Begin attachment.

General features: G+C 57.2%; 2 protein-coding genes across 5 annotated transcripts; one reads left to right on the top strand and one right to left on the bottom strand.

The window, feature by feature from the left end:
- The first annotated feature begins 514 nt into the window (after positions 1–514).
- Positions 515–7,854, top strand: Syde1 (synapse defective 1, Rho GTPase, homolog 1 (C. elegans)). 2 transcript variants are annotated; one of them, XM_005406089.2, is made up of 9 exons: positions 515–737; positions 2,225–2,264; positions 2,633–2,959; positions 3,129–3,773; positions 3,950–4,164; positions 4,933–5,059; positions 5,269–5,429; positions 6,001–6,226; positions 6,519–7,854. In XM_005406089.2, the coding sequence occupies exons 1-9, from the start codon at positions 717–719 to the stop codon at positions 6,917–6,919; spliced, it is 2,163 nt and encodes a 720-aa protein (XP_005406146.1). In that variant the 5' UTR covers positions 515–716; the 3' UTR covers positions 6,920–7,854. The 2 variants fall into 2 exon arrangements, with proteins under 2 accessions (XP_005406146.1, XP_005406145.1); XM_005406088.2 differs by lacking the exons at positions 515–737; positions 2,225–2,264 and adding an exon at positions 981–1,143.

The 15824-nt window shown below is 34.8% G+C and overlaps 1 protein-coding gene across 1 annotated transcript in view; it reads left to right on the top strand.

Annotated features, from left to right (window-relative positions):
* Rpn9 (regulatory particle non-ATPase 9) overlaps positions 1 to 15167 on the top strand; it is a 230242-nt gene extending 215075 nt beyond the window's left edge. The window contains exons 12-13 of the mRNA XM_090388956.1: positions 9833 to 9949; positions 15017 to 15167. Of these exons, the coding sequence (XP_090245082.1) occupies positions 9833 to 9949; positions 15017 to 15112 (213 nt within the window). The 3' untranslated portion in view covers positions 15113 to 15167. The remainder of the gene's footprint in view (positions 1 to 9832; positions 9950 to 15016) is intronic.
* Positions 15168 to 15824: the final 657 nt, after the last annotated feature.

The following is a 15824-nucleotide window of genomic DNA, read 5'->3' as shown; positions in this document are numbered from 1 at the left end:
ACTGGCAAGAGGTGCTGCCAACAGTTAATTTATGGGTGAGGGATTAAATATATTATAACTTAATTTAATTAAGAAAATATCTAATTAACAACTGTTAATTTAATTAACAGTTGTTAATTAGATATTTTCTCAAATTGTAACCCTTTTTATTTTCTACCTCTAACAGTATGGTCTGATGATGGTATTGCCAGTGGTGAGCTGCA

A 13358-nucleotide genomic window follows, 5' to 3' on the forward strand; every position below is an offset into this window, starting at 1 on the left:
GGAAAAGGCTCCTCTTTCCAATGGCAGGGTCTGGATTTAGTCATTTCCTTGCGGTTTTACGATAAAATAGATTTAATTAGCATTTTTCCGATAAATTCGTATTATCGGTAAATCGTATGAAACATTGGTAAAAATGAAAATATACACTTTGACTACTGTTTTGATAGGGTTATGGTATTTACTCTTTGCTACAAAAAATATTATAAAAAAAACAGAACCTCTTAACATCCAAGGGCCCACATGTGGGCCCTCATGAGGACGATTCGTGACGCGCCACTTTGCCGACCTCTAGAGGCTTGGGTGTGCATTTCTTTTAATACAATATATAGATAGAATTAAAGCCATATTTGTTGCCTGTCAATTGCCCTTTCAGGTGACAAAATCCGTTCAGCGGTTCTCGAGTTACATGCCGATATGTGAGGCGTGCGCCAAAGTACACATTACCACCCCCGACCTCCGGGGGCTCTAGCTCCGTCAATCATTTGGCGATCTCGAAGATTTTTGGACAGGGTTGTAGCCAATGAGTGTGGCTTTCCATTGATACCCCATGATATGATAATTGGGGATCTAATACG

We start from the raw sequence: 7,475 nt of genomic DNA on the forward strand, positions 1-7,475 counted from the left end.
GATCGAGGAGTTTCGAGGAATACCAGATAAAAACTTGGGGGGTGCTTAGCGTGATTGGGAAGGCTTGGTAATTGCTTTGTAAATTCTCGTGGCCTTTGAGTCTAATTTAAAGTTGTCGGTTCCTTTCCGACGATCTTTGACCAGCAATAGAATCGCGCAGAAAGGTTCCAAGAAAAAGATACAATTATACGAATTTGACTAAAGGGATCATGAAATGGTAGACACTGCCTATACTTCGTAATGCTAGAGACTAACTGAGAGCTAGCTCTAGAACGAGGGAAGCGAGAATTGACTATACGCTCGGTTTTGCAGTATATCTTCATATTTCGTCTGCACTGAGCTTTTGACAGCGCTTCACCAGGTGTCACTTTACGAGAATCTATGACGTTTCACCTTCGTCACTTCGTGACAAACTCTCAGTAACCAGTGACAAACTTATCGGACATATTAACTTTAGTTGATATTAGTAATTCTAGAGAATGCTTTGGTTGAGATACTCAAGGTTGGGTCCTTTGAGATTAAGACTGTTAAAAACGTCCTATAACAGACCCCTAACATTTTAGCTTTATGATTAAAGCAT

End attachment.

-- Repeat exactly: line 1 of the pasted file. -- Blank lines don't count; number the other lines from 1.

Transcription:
General features: G+C 57.2%; 2 protein-coding genes across 5 annotated transcripts; one reads left to right on the top strand and one right to left on the bottom strand.